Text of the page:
Why are Guineas eating the charcoal ashes from the grill tray?

Discussion in 'Chicken Behaviors and Egglaying' started by FrenchToast, Oct 20, 2010.

  1. FrenchToast

    FrenchToast "Draft Apple Ridge" a Bit from Heaven

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    I"ve noticed that all of my guineas are eating the charcoal ashes that fell into the tray beneath the webber grill. What gives????
    The chickens don't do it.

    Any ideas? Are they lacking something in their diet or something????

    Thanks
     
  2. shaggy

    shaggy Chillin' With My Peeps

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    http://www.backyardpoultrymag.com/issues/5/5-2/herbs_for_spring_eggs_and_breeding.html :

    Creating wood charcoal and ash from native wood can be a very beneficial and important supplement for your poultry. Charcoal can absorb toxins and is capable of absorbing up to two hundred times its own weight. Animals in the wild would come across charcoal after forest fires or lightning strikes and they would be drawn to these places to consume charcoal. Charcoal has minimal nutritional value, but research suggests that animals consume it for its medicinal, toxin-binding properties. The charcoal is also a laxative and so then can work twofold and move the impurities it absorbs out of the body. If worms or worm ova are present, it can to some degree help move them out of the body as well.

    Your poultry will also eat wood ash as well as charcoal. Wood ash has a very nice texture to aid in dust bathing and adding it to their dust bathing pits to eat and dust in will give your poultry a double-benefit! Wood ash is highly soluble in vitamin K, followed by calcium and magnesium. Vitamin K is useful for blood clotting in poultry.

    Charcoal can be made from dry, clean branches or tree stumps burned slowly in a deep pit. Or throw an un-split log on a bonfire or fireplace as the fire is winding down in heat and intensity. Slow burning is essential to charcoal making. You can damp down a fire that is burning too quickly with some water. You can build an outdoor bonfire with brush, and leave the remains of a fire pit where chickens range, allowing them to eat it free choice.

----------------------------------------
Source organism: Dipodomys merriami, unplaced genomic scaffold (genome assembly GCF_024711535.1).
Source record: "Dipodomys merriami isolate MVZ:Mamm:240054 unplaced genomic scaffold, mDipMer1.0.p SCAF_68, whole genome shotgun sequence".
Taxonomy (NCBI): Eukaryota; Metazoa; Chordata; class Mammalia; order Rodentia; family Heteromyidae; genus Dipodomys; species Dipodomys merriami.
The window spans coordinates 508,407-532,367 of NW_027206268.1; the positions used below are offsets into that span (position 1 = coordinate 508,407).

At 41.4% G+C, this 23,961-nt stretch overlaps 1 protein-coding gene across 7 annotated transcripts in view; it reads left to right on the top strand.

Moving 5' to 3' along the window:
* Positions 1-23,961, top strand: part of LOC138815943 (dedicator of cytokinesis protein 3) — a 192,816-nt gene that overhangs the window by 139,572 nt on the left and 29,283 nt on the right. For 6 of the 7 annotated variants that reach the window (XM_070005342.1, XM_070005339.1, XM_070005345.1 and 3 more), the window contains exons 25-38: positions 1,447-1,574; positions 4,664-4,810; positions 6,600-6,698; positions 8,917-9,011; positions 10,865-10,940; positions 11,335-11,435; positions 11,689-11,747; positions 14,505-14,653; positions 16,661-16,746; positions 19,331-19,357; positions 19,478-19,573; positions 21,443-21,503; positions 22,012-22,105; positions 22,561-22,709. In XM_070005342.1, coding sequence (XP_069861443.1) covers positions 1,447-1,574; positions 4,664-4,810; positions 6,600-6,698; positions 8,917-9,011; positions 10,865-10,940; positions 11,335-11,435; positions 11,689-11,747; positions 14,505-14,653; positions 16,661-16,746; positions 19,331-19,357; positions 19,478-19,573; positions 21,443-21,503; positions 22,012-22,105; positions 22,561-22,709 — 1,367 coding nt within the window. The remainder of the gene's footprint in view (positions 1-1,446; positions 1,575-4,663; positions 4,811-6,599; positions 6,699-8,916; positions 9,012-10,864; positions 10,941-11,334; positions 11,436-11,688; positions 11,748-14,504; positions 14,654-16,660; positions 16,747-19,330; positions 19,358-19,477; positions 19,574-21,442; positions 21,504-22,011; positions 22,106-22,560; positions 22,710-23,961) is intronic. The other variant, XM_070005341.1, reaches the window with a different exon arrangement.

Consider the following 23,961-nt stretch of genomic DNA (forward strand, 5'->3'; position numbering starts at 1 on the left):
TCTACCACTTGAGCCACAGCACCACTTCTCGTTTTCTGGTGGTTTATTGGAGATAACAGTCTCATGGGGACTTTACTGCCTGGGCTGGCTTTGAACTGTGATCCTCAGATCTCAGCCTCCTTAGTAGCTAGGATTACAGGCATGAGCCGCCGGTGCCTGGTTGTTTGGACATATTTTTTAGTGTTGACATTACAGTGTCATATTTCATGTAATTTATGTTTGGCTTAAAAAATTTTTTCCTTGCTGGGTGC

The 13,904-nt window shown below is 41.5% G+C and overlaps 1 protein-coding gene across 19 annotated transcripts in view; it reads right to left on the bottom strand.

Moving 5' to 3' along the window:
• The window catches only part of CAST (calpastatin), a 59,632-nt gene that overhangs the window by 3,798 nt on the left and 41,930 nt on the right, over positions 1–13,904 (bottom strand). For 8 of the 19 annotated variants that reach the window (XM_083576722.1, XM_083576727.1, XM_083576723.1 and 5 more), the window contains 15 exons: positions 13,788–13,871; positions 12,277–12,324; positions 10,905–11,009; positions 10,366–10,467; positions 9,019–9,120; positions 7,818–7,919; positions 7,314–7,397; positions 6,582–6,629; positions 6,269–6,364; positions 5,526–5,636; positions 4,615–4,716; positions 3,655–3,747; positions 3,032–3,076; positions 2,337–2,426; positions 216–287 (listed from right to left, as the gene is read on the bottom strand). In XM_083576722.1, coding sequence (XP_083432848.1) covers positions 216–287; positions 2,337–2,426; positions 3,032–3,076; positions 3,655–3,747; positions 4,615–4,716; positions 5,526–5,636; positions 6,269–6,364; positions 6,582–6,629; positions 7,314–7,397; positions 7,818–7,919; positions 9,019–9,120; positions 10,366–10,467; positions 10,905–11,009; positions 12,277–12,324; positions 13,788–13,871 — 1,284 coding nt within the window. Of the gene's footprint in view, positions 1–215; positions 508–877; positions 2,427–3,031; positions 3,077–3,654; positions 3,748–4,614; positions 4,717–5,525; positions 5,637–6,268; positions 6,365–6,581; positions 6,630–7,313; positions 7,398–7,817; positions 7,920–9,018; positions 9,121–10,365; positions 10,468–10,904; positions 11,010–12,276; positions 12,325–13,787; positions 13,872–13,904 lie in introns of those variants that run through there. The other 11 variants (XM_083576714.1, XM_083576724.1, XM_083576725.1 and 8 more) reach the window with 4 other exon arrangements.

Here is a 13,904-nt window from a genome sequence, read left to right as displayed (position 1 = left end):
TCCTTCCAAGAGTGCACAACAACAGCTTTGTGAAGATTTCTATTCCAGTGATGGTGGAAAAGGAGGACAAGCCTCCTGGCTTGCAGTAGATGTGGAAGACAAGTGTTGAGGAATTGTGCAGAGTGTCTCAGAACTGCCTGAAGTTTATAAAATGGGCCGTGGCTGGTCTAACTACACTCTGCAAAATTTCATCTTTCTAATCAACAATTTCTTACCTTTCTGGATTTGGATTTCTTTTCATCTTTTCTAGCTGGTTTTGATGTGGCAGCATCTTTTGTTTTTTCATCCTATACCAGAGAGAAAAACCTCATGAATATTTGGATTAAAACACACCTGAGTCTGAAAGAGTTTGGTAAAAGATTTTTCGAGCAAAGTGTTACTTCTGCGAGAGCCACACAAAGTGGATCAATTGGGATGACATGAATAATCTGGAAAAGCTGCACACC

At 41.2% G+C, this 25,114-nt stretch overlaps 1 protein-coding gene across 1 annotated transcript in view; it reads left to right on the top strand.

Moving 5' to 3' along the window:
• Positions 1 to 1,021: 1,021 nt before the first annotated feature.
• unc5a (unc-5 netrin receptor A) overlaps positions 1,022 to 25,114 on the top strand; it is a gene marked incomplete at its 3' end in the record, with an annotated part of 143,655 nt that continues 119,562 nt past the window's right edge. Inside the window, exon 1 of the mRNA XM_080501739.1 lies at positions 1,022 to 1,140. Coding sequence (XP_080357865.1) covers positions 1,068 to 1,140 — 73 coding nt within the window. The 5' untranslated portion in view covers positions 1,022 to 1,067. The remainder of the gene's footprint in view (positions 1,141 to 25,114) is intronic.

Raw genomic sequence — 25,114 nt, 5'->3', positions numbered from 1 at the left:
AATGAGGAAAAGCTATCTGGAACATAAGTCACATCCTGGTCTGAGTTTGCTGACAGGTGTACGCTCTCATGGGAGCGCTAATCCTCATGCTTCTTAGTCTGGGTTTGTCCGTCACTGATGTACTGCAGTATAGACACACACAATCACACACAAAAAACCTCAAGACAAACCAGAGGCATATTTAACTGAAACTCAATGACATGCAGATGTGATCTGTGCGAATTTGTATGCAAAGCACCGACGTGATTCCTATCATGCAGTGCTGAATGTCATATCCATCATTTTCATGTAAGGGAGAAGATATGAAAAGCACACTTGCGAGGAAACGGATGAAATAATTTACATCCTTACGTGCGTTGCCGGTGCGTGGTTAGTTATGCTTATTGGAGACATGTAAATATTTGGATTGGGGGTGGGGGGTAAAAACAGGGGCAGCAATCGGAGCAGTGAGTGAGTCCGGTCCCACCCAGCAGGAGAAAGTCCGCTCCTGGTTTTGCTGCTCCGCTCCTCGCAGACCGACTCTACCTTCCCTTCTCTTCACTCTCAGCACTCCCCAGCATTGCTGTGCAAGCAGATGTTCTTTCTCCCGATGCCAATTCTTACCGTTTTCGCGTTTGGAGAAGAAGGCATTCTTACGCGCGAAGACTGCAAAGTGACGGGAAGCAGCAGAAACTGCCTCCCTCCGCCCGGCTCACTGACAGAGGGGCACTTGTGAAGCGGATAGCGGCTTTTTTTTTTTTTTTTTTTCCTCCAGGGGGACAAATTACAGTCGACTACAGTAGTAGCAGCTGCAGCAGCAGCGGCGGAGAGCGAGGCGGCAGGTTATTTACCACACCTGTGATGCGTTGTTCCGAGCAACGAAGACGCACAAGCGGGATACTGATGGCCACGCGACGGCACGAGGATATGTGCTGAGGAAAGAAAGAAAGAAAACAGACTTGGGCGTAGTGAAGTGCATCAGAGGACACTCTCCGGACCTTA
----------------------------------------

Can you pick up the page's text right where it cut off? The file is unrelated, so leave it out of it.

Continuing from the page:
Having a woodstove makes it quite easy. By morning the fire dies down quite a bit and there will be embers or coals at the bottom of the woodstove. Local wood is preferred, like walnut, oak and locust. Before stoking the fire back up again for the day, smooth the coals out. At this time, the ash settles to the very bottom and chunks present themselves. If the fire has gone completely cold, you can pick out chunks of charcoal barehanded and they are ready for use immediately. If, in the morning, you have hot coals, then of course take care removing good chunks to use. Most of us who have woodstoves also have an accessory kit of sorts—the poker, brush and small shovel. Use that small shovel to remove what you wish to use and place those chunks in a safe place to cool completely. In a few hours or less the charcoal chunks can be handled safely. If you have young or inexperienced pets or children, consider the careful placement of the hot coals. Charcoal is a good spring "internal" cleaning, but in reality, charcoal and ash can be beneficial year-round.